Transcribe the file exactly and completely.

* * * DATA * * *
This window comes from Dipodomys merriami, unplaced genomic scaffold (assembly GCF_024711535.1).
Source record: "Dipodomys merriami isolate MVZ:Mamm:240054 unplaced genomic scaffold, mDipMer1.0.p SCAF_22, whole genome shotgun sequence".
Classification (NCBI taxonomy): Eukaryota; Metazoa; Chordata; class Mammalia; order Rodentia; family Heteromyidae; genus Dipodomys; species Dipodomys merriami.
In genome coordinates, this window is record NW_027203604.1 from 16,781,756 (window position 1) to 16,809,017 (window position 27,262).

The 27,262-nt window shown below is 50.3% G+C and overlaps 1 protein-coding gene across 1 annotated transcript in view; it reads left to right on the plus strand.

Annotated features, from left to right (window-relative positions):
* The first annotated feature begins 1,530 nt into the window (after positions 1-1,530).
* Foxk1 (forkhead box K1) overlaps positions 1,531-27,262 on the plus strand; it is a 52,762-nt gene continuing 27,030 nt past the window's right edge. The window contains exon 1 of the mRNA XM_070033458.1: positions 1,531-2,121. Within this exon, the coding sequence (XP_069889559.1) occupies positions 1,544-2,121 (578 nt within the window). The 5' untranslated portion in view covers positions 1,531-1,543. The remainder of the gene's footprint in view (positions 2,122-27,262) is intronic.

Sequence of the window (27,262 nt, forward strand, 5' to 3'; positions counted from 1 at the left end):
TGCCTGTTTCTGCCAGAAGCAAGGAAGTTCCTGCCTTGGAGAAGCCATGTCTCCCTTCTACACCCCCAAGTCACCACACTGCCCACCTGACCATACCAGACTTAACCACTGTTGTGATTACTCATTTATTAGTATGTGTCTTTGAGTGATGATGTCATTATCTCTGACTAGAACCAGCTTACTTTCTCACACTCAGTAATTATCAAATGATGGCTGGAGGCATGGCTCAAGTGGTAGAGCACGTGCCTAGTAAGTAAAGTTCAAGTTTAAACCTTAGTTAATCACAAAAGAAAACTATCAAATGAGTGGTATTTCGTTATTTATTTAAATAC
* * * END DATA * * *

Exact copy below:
This window comes from Dipodomys merriami, unplaced genomic scaffold (assembly GCF_024711535.1).
Source record: "Dipodomys merriami isolate MVZ:Mamm:240054 unplaced genomic scaffold, mDipMer1.0.p SCAF_22, whole genome shotgun sequence".
Classification (NCBI taxonomy): Eukaryota; Metazoa; Chordata; class Mammalia; order Rodentia; family Heteromyidae; genus Dipodomys; species Dipodomys merriami.
In genome coordinates, this window is record NW_027203604.1 from 16,781,756 (window position 1) to 16,809,017 (window position 27,262).

The 27,262-nt window shown below is 50.3% G+C and overlaps 1 protein-coding gene across 1 annotated transcript in view; it reads left to right on the plus strand.

Annotated features, from left to right (window-relative positions):
* The first annotated feature begins 1,530 nt into the window (after positions 1-1,530).
* Foxk1 (forkhead box K1) overlaps positions 1,531-27,262 on the plus strand; it is a 52,762-nt gene continuing 27,030 nt past the window's right edge. The window contains exon 1 of the mRNA XM_070033458.1: positions 1,531-2,121. Within this exon, the coding sequence (XP_069889559.1) occupies positions 1,544-2,121 (578 nt within the window). The 5' untranslated portion in view covers positions 1,531-1,543. The remainder of the gene's footprint in view (positions 2,122-27,262) is intronic.

Sequence of the window (27,262 nt, forward strand, 5' to 3'; positions counted from 1 at the left end):
TGCCTGTTTCTGCCAGAAGCAAGGAAGTTCCTGCCTTGGAGAAGCCATGTCTCCCTTCTACACCCCCAAGTCACCACACTGCCCACCTGACCATACCAGACTTAACCACTGTTGTGATTACTCATTTATTAGTATGTGTCTTTGAGTGATGATGTCATTATCTCTGACTAGAACCAGCTTACTTTCTCACACTCAGTAATTATCAAATGATGGCTGGAGGCATGGCTCAAGTGGTAGAGCACGTGCCTAGTAAGTAAAGTTCAAGTTTAAACCTTAGTTAATCACAAAAGAAAACTATCAAATGAGTGGTATTTCGTTATTTATTTAAATAC